For decades Israel’s high-tech start-up scene has been considered one of the most exciting and impressive in the world, on par with Silicon Valley, and producing game-changing technologies that continue to push the innovative envelope. Israel ranks #2 for venture capital availability, and is ranked #3 in the world for innovation. With over 3,500 start-ups (mostly in hi-tech), there are more start-up companies in Israel than in any country in the world per capita, and only second to the U.S. in absolute terms.
In a statement, Israeli Prime Minister Benjamin Netanyahu said that “Israel is a nation that sanctifies innovation. We’ve achieved great heights, but we cannot stop now; we want to continue climbing.” 
In Israel, the publicly traded market of stocks and bonds, aka the Tel Aviv Stock Exchange (or TASE), is completed separated from privately owned companies, including start-ups in their initial stages of funding. This has limited the ability for investors around the world to gain exposure to Israeli start-ups rapid growth and frequent exit successes, and at the same time prevents the flow of much needed capital into the developing start-ups. As a result, many young Israeli start-ups end up being purchased by foreign companies causing the technology, manpower, jobs and overall economic value generated from Israeli high-tech start-ups to leave the Israel market.
However, change is in the wind as Israel’s financial decision makers are formulating means to make these Israel tech start-ups investable by large and small investors alike.
The Israel Securities Authority (ISA) is in the final stages of approving new financial instruments that will benefit both investors and start-ups alike, allowing investors to gain exposure to Israeli high-tech start-ups on the one hand, and start-ups to raise more capital on the other, serving as an incentive to keep Israeli tech in Israel. One of these instruments are closed-end mutual funds that will be fully traded on the TASE and open to all investors, both institutional and private.
These hybrid funds will invest part of their assets in Israeli private start-ups pre-IPO, and part of their assets in publicly traded Israeli tech firms already traded on the TASE. This will provide wide access to the excited world of Israeli innovation, while reducing the risks and high barriers of entry currently experienced by non-accredited and smaller investors. It also offers regulatory oversight and transparencies to these start-ups, as is standard with Israeli publicly traded companies.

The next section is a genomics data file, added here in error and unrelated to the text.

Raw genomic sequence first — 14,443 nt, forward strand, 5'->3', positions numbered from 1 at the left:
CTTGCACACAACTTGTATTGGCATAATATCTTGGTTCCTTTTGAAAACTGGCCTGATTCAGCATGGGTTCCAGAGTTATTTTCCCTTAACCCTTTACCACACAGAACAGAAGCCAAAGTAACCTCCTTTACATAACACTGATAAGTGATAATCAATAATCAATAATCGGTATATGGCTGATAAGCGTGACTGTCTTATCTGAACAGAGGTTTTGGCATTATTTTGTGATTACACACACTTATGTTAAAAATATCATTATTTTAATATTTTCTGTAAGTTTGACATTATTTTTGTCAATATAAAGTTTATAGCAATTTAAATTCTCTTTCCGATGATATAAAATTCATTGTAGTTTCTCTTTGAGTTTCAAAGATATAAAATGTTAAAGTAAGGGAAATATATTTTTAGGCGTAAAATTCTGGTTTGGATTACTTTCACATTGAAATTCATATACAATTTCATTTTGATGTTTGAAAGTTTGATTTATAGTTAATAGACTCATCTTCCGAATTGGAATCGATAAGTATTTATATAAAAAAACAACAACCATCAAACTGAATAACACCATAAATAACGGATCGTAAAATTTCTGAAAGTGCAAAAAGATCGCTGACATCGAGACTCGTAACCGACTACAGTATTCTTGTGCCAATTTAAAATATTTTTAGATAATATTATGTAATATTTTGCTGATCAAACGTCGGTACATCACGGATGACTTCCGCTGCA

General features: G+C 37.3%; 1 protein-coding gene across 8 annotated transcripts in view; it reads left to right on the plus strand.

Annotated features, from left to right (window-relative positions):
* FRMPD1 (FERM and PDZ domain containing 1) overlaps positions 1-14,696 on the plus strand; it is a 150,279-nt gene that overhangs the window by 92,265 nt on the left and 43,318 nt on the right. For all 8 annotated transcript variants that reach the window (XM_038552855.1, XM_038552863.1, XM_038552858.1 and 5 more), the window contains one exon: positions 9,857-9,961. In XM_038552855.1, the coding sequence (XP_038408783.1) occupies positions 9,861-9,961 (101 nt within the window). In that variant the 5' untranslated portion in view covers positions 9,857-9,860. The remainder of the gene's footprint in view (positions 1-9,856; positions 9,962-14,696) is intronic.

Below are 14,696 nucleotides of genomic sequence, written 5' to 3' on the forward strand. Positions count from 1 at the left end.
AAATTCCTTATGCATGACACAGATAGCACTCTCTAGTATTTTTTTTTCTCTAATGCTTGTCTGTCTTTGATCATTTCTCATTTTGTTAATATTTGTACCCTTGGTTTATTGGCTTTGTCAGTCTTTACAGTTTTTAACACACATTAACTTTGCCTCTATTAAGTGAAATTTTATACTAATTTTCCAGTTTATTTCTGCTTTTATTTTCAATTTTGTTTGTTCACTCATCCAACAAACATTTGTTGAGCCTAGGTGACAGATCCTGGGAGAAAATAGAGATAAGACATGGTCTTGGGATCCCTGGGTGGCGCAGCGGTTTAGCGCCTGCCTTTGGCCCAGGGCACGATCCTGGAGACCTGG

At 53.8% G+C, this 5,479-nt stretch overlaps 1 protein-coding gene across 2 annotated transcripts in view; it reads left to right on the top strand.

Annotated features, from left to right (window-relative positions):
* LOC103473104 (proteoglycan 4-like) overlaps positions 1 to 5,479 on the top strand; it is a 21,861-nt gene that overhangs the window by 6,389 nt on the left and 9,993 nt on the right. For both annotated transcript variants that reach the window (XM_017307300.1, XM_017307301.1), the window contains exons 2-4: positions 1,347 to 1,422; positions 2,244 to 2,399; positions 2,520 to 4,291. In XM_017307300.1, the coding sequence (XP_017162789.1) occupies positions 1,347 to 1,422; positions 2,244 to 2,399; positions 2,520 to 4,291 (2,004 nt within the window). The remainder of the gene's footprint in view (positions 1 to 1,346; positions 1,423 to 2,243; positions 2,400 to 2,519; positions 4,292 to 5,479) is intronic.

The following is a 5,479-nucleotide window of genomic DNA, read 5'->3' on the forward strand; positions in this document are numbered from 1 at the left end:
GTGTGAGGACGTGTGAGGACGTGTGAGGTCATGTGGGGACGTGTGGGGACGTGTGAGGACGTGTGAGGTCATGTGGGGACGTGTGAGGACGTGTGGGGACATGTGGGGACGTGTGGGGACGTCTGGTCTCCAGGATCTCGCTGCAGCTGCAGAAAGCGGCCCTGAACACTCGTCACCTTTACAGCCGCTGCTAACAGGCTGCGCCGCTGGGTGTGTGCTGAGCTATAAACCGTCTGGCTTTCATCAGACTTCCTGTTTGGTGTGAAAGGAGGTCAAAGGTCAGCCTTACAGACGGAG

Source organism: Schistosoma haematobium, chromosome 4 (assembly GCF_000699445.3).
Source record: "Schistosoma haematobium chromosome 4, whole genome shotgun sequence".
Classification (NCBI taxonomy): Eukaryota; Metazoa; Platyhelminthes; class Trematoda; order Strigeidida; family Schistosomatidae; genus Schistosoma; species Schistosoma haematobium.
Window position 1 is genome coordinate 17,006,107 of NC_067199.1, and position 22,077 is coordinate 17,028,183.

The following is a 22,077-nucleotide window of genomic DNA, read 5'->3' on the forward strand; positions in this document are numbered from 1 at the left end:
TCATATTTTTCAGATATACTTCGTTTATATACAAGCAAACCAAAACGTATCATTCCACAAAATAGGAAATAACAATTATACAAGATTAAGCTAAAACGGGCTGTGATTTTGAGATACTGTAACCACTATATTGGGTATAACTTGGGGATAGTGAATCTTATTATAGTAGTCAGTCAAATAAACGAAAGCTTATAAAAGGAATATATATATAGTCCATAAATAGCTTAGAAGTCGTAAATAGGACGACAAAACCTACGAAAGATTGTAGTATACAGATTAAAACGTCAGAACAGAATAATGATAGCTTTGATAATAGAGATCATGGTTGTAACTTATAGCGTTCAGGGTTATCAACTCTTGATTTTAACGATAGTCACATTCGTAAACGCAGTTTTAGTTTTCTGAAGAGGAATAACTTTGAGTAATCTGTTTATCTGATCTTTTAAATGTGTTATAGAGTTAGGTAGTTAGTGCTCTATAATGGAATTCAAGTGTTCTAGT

The ISA plans to roll out four closed-end high-tech mutual funds with a minimum of 400 million NIS per fund (approximately $115 million) towards the end of 2017 and into 2018. The TASE states that “these funds will be entitled to invest up to 30% of the capital raised in non-traded financial assets, which may be adjusted to 50% in the future should investors be granted government guarantees to mitigate investor risk. At least 5% of the sum raised will be invested by the fund manager. The funds will be able to operate as fixed-term funds limited to a life span of 15 years.”
Additionally, the State of Israel will offer loss protection for the investments in private growth companies up to 20% of the investment and will also guarantee debt raising of up to 25% of the funds size. This governmental backing signals their commitment to both the start-ups and to investors, giving a strong tailwind to the move.
Besides offering exposure to both public and private companies and gaining significant government incentives for investment, these funds will be fully liquid and transparent as with all the securities traded on the TASE.
The TASE is currently undergoing very positive structural and strategic upgrades which it estimates will “enhance competition in the capital market and attract new members from Israel and abroad. It is expected to benefit investors by rendering TASE more prominent and accessible to the public”.
Currently, investing in Israeli stocks and bonds through the TASE is the most secure and accessible way to invest in Israel, and with these upgrades coming, it will be all the more so.
 World Economic Forum, 2017-2018 Edition